She knows because she was there.
When it comes to learning about current issues in the Middle East and North Africa (MENA), Oberlin College students have a rare resource in Associate Professor of History Zeinab Abul-Magd, whose classes range from survey courses of Islamic states to seminars focused on the recent Arab uprisings.
Going home to to Cairo each year, gives Abul-Magd an insider’s look at the pulse of the city, as well as greater Egypt, allowing her to provide her students with personal insights about her experiences in Egypt and, thanks to her close involvement with the Egyptian public, provide up-to-date information on the sentiments of the Egyptian populace.
While Abul-Magd was in Cairo during her fall 2011 sabbatical leave, revolution began in Egypt. She then took leave for the entire 2011-12 academic year to stay in Cairo, protesting in the street, involving herself in sit-ins and marches while working to mobilize youth groups in her hometown.
At the start of the revolution, Abul-Magd was involved solely in street-resistance. But quickly she realized the value of her knowledge as an academic. “So I thought, this should be my contribution to the revolution,” she says, “…to use my knowledge and to use my research and writing abilities to resist the existing military regime.”
When she returned to her Oberlin classroom, she found that her experiences during the revolution caused a dramatic shift in her teaching methods. Because of the weight of the Egyptian revolution on the country’s greater history, Abul-Magd felt that historical classes ought to be brought to the contemporary moment. Living through the events of the revolution in Egypt pushed her to revise the material she typically assigns in her classes. “It forced me to find more lively material, more up-to-date material, material that really reflects what is happening in the region … [to] help the students make sense of things today.”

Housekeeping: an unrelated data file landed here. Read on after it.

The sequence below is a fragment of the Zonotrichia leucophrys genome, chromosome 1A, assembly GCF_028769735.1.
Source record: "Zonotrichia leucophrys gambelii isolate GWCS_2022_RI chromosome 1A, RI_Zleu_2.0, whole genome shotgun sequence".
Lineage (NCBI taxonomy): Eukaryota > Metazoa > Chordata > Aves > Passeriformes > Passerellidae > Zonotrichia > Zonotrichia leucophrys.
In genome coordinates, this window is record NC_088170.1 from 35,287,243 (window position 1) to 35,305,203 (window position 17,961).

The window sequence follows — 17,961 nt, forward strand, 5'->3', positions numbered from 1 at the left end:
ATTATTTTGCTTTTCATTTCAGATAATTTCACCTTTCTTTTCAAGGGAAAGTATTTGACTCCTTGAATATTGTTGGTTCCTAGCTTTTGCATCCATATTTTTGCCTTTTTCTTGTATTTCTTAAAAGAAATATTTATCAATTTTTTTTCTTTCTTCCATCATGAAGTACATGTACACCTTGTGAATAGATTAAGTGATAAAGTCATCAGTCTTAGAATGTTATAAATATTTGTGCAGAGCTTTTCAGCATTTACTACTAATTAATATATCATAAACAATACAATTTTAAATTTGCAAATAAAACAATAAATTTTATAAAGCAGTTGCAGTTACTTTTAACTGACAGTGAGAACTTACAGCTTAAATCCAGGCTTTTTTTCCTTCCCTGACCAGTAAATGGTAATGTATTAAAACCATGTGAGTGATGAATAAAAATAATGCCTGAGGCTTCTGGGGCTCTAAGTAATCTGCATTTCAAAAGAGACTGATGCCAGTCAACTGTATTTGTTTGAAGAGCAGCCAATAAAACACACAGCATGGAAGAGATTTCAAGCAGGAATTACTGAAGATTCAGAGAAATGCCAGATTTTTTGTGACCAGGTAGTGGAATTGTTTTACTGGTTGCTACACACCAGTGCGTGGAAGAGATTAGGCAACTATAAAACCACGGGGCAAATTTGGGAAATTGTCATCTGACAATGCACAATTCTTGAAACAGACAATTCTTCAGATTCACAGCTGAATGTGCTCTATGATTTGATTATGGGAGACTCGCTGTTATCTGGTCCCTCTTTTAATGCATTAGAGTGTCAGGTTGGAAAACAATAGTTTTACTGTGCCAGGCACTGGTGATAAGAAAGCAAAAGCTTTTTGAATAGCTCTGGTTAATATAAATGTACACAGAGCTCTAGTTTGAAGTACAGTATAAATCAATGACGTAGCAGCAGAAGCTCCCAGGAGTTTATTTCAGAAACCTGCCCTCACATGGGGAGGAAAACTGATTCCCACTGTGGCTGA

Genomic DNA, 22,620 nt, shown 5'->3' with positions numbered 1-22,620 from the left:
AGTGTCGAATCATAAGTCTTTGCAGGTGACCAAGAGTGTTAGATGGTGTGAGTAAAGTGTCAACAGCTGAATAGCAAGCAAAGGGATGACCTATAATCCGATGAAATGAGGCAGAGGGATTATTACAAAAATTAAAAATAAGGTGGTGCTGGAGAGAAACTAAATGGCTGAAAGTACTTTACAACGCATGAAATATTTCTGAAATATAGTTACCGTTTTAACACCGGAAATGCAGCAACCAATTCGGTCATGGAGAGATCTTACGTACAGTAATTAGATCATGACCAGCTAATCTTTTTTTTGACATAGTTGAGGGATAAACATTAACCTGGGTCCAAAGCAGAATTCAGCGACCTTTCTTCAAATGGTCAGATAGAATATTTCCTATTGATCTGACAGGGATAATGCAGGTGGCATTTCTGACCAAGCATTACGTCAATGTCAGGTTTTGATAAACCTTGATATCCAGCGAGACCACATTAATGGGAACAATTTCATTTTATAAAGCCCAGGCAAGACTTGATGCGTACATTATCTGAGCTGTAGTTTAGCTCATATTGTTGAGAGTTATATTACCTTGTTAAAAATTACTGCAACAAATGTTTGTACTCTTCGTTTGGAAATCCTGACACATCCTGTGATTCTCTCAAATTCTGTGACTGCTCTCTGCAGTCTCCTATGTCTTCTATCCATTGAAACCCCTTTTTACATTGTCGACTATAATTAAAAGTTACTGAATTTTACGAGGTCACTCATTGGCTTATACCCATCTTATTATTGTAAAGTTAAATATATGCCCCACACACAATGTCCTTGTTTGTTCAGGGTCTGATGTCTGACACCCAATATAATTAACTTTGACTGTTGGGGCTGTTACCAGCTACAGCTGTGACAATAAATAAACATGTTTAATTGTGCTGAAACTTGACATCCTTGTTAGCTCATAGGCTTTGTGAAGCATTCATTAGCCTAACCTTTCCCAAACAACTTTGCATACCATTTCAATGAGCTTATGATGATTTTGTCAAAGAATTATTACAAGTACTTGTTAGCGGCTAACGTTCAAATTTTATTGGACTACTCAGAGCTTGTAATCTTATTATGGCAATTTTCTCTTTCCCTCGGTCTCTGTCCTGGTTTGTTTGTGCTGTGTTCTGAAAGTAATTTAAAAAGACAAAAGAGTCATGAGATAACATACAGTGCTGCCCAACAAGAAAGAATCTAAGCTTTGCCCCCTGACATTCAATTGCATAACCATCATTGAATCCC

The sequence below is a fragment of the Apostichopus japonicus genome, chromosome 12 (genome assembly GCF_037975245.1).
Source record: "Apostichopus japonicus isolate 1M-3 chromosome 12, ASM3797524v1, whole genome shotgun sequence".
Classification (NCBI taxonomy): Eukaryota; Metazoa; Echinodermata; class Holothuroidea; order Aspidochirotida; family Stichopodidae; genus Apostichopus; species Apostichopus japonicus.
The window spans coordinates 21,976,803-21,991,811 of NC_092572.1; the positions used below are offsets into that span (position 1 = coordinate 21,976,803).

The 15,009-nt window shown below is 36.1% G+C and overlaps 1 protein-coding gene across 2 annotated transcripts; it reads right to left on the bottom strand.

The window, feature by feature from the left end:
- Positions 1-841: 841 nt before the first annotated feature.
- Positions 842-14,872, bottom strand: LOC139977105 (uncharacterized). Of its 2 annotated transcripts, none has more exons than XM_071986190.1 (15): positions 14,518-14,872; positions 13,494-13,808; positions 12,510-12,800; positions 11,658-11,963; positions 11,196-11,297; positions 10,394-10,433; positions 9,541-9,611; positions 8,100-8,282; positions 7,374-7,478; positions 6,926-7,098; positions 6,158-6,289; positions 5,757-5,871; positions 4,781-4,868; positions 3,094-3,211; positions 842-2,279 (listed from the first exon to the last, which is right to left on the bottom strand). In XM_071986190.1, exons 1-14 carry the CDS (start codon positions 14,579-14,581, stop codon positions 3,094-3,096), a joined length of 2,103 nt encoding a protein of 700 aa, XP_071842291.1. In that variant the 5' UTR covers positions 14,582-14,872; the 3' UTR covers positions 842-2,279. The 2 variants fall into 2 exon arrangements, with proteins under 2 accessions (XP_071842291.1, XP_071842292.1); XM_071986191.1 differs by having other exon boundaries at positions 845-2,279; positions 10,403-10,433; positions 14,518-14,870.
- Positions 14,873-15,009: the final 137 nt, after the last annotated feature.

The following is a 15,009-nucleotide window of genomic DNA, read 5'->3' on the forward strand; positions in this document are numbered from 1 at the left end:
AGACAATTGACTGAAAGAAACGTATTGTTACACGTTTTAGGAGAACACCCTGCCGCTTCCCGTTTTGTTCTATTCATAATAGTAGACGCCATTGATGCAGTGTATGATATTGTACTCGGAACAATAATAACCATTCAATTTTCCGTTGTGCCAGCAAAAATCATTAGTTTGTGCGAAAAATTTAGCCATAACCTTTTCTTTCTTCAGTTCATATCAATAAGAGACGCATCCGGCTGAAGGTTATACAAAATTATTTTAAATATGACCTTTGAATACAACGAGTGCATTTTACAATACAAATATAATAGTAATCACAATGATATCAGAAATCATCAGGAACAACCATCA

Abul-Magd believes firmly in the importance of on-the-ground research . “You’re not just sitting in your office and reading articles, reading books. You actually see things for yourself, touch things for yourself, you talk to the people who make the history … the people who create the course of change.” Speaking of her many interactions with Egyptian activists, Abul-Magd says that an often forgotten but crucial element in historical and political research is involvement in activism. She feels that is crucial to build more nuanced and complex opinions on political issues.
Elizabeth Kuhr, a senior history major with a MENA studies minor has experienced this shift in Abul-Magd’s teachings. “I took her class on the Arab Spring and for almost every single country she covered, a huge section of it would come from her own experience.” Kuhr does not take for granted her advantage in being able to take Professor Abul-Magd’s classes as a MENA studies minor at Oberlin. “To have someone who has an experience who is willing to share it is very special and rare.”